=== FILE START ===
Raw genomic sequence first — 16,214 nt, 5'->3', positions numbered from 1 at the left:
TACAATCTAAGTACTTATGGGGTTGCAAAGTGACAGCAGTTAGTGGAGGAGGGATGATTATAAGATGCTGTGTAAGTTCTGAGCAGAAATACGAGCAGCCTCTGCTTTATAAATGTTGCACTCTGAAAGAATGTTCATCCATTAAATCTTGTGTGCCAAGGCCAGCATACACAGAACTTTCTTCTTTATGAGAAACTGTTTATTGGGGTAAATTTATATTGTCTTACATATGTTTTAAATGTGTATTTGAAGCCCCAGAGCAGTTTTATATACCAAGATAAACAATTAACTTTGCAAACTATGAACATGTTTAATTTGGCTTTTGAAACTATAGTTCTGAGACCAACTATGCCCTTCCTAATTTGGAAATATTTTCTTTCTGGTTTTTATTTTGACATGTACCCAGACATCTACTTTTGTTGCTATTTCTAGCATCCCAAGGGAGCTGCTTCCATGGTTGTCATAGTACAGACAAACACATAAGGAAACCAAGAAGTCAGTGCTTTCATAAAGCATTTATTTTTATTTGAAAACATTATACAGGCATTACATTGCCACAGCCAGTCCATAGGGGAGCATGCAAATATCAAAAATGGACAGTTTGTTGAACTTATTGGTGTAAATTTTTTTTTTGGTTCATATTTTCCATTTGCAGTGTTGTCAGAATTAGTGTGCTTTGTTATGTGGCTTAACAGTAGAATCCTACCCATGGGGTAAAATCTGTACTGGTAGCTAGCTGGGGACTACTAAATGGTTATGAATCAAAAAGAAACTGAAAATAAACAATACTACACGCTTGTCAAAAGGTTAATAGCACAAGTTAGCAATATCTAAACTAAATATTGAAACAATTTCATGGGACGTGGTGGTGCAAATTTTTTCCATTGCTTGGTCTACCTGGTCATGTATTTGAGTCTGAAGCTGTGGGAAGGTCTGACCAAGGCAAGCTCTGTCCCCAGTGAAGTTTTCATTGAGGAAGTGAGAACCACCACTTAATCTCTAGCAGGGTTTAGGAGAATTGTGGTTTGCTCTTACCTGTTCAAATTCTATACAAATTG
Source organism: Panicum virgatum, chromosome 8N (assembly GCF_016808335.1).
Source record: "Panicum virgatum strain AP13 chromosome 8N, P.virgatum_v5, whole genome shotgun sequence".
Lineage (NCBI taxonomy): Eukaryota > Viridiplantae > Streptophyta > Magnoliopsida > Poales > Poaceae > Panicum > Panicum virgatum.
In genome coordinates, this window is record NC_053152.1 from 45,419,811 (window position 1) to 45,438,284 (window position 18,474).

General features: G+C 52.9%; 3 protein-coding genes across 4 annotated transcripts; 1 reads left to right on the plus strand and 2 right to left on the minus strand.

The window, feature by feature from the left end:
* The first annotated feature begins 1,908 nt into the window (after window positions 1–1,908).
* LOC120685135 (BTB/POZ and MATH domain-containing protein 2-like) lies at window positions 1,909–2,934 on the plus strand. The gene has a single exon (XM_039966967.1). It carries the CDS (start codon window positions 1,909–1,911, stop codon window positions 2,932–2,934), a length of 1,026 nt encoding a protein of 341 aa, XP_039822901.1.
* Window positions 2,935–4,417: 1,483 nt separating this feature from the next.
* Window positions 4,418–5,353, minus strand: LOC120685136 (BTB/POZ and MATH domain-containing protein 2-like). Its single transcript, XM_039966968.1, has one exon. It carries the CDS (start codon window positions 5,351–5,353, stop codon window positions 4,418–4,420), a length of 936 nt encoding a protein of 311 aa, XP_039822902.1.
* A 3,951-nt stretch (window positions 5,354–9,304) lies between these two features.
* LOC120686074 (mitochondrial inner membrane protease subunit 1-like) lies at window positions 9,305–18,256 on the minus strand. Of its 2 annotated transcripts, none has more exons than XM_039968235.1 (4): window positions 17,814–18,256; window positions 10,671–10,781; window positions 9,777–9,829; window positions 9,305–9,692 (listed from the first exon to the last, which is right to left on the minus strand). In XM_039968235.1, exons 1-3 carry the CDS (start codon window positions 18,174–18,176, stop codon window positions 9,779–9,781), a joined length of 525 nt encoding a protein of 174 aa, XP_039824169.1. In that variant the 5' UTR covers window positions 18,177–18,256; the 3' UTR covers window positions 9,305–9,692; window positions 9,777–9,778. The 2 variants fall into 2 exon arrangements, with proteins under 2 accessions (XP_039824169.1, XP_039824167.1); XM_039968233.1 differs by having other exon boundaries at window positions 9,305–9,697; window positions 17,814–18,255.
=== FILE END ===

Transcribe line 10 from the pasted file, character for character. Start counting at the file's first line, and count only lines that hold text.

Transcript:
* LOC120685135 (BTB/POZ and MATH domain-containing protein 2-like) lies at window positions 1,909–2,934 on the plus strand. The gene has a single exon (XM_039966967.1). It carries the CDS (start codon window positions 1,909–1,911, stop codon window positions 2,932–2,934), a length of 1,026 nt encoding a protein of 341 aa, XP_039822901.1.